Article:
Here's the latest evidence that so-called "economic development" programs are actually nothing more than political development programs: It appears that the state's incentive apparatus has now been enlisted to raise the political profile of Michigan's Lt. Gov. John Cherry, the Democratic heir apparent to replace Gov. Jennifer Granholm when she is termed-out of office at the end of 2010.
Exhibit No. 1 for this thesis - there will doubtless be many, many more over the next 10 months - is this headline from Examiner.com: "Lieutenant Governor Cherry Brings Two Israeli Companies to Michigan."
This appeared to be a first - in nearly seven years I do not recall the current governor sharing any of the credit for the fruits of her globe-trotting economic-favor granting gambits with Lt. Gov. Cherry. The hundreds of press releases have contained the name only of the chief honcho; in the dozens of press conferences boasting of new jobs the Governor has stood alone, or been flanked by aides including a series of Michigan Economic Development Corp. directors, most recently Greg Main.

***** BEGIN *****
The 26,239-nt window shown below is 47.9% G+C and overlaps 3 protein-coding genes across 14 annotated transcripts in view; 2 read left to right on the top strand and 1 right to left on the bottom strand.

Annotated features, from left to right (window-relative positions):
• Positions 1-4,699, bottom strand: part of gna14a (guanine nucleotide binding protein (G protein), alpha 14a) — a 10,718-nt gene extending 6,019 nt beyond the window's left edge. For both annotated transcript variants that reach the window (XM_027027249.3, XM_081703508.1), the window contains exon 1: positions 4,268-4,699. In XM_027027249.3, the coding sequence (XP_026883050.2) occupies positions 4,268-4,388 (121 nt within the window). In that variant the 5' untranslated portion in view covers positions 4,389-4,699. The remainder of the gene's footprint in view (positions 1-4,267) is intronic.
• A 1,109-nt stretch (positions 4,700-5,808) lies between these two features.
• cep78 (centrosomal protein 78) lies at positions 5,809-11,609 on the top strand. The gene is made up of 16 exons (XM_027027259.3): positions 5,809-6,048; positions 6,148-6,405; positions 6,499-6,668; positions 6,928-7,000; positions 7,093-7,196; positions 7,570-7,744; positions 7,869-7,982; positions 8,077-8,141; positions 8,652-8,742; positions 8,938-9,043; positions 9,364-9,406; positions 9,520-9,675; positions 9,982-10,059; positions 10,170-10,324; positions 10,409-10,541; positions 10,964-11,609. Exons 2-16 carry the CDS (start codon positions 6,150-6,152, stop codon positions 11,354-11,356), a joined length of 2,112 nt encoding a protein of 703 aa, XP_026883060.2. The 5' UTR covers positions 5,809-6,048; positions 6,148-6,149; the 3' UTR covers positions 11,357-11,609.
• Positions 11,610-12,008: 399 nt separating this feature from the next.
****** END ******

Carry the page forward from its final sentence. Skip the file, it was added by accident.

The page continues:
But the credit-grabbing mantle may have just been passed.
Curious about Mr. Cherry's alleged job creation prowess, I reviewed the 75 or so Cherry-specific releases on his official Web site. In the first six years of the administration there were 41 of these, but the pace has picked up - 34 have been posted in the first 11 months of this year alone. Of the seven-year total, only three claim credit for landing new companies (and thus jobs) for Michigan. All of these cover the same Israeli firms whose commitments were secured by Cherry and all were released in November, on the 17th, 18th and 23rd, respectively.
The pace is likely to accelerate and include more "jobs" promises made by "winner" corporations in return for discriminatory tax breaks and state government subsidies.